Pelvic Floor Disorders and Quality of Life in Women with Self-reported Irritable Bowel Syndrome

J. Wang; M. G. Varma; J. M. Creasman; L. L. Subak; J. S. Brown; D. H. Thom; S. K. van den Eeden

Disclosures

Aliment Pharmacol Ther. 2010;31(3):424-431. 

In This Article

Abstract and Introduction

Abstract

Background Quality of life among women with irritable bowel syndrome may be affected by pelvic floor disorders.
Aim To assess the association of self-reported irritable bowel syndrome with urinary incontinence, pelvic organ prolapse, sexual function and quality of life.
Methods We analysed data from the Reproductive Risks for Incontinence Study at Kaiser Permanente, a random population-based study of 2109 racially diverse women (mean age = 56). Multivariate analyses assessed the association of irritable bowel syndrome with pelvic floor disorders and quality of life.
Results The prevalence of irritable bowel syndrome was 9.7% (n = 204). Women with irritable bowel had higher adjusted odds of reporting symptomatic pelvic organ prolapse (OR 2.4; 95% CI, 1.4–4.1) and urinary urgency (OR 1.4; 95% CI, 1.0–1.9); greater bother from pelvic organ prolapse (OR 4.3; 95% CI, 1.5–11.9) and faecal incontinence (OR 2.0; 95% CI, 1.3–3.2); greater lifestyle impact from urinary incontinence (OR 2.2; 95% CI, 1.3–3.8); and worse quality of life (P < 0.01). Women with irritable bowel reported more inability to relax and enjoy sexual activity (OR 1.8; 95% CI, 1.3–2.6) and lower ratings for sexual satisfaction (OR 1.8; 95% CI, 1.3–2.5), but no difference in sexual frequency, interest or ability to have an orgasm.
Conclusions Women with irritable bowel are more likely to report symptomatic pelvic organ prolapse and sexual dysfunction, and report lower quality of life.

Introduction

Irritable bowel syndrome (IBS) is defined by abdominal pain and altered bowel habits. It occurs commonly in the general population and the prevalence is known to be higher in women than in men.[1] A detailed study done to estimate the prevalence of IBS among women in the US found that 5.4% of women had IBS by Rome II criteria, 8.3% of women had IBS by a more liberal variant of the Rome criteria (allowing for pain over 3 months ever in the past), and in a separate sample of households, the prevalence of physician-diagnosed IBS was 8.1%.[2] The authors made a point that the more temporally restrictive criteria of the Rome II may miss some people affected by IBS. The use of 'IBS' in the literature can be difficult because some physicians may label a patient with abdominal symptoms as having 'IBS' even though they do not fit the diagnostic criteria. Thus, a study of self-reported IBS will probably include a broad spectrum of people, some who meet diagnostic criteria and were appropriately diagnosed by a physician with IBS, and those who were labelled as having IBS by a physician or themselves without necessarily meeting diagnostic criteria.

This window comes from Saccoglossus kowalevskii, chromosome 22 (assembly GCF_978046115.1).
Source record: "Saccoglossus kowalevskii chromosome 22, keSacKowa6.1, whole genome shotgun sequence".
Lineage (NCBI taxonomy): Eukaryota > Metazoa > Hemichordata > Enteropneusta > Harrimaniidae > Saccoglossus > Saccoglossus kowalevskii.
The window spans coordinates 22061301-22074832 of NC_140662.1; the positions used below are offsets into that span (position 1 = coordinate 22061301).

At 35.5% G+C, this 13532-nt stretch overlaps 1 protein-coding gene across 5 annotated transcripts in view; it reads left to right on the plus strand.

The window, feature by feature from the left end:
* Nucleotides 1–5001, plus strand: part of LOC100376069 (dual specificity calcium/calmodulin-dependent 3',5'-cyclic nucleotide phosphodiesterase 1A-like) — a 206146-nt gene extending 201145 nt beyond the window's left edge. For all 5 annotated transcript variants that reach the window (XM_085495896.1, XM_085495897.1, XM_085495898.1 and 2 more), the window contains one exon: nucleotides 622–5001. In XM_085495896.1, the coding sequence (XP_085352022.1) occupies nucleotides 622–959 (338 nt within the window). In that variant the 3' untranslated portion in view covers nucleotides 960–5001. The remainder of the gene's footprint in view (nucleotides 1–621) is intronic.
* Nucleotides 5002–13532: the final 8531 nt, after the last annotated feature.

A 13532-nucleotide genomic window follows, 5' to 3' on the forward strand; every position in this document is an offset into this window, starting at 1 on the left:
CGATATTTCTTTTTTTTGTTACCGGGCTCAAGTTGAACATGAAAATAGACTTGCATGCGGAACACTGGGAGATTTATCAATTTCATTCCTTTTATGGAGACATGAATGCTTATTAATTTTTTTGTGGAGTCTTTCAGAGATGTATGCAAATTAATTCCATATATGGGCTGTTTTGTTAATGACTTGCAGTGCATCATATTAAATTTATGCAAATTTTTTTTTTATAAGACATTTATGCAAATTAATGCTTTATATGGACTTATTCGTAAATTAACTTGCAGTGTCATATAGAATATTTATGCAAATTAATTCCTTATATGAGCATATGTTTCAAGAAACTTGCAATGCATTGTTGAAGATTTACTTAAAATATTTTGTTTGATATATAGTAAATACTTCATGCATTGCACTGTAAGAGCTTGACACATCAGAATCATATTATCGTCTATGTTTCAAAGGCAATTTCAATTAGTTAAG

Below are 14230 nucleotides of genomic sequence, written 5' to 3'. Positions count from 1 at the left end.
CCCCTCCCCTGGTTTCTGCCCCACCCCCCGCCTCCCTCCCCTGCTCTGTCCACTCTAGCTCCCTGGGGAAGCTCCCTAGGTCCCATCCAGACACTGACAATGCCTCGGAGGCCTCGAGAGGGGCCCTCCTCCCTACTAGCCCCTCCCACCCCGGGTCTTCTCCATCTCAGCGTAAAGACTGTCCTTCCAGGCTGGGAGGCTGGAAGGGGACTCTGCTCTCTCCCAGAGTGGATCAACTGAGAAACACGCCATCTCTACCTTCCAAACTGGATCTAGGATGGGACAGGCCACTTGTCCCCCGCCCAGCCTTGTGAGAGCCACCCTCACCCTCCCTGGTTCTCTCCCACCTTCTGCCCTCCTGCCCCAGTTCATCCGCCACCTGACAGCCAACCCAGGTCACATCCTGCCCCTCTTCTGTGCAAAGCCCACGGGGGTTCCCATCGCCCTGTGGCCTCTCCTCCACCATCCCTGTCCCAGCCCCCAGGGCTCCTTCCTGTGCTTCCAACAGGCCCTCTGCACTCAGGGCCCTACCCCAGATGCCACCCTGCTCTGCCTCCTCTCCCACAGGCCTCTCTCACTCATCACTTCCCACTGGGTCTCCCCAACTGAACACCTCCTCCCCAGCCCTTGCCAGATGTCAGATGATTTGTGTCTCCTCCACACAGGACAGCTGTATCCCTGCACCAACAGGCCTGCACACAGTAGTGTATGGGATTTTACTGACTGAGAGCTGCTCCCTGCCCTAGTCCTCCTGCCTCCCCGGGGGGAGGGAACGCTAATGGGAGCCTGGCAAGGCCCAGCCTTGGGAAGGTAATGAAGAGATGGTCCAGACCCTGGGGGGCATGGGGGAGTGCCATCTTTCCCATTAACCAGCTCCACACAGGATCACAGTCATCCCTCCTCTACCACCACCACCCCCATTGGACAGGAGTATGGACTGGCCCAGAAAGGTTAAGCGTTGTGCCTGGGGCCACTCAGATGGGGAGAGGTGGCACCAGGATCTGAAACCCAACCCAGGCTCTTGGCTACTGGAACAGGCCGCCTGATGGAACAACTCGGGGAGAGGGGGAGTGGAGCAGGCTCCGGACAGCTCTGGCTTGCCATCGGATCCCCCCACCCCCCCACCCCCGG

Many people are cognizant of the bowel-related symptoms of IBS, and visits with health care practitioners may focus on these issues. There may be associated conditions that are less frequently addressed. In addition, it is well described that people with IBS report worse quality of life compared with the general public and with those with chronic disease conditions, such as lung disease, heart failure and diabetes.[3,4] While altered bowel habits and pain may be the major factors that affect daily functioning, lifestyle, and hence quality of life, other factors associated with IBS may also affect quality of life, especially in women. Pelvic floor disorders, such as pelvic organ prolapse,[5] urinary urgency and incontinence,[5,6] and sexual dysfunction[7,8] have been associated with IBS in women and can all influence overall quality of life. Several studies have described that women with IBS have a higher likelihood of a co-diagnosis of other somatic conditions. For example, one study found that women with interstitial cystitis or painful bladder syndrome had a greater likelihood of an antecedent diagnosis of fibromyalgia, chronic fatigue syndrome and IBS.[9] A systematic review of the comorbidities associated with IBS described a high prevalence of somatic syndromes such as fibromyalgia (33% incidence), chronic pelvic pain (50% incidence), dysuria (50% incidence) and interstitial cystitis (30%). It is not clear whether these other diagnoses were initially misdiagnoses or whether these conditions coexist, but it is suggested that there is a subgroup of IBS patients who have these other coexisting somatic disorders and often have higher levels of anxiety or depression. Whether these disorders are related because of underlying psychological factors or a common pathophysiological mechanism remains unknown.[10,11]

Our objective was to examine the association of pelvic floor disorders with IBS and the effects of such symptoms on quality of life, using a population-based cohort of middle-aged women. The pelvic floor disorders examined include self-reported symptoms of pelvic organ prolapse, urinary symptoms and sexual dysfunction.

Comments

3090D553-9492-4563-8681-AD288FA52ACE
Comments on Medscape are moderated and should be professional in tone and on topic. You must declare any conflicts of interest related to your comments and responses. Please see our Commenting Guide for further information. We reserve the right to remove posts at our sole discretion.
Post as:

processing....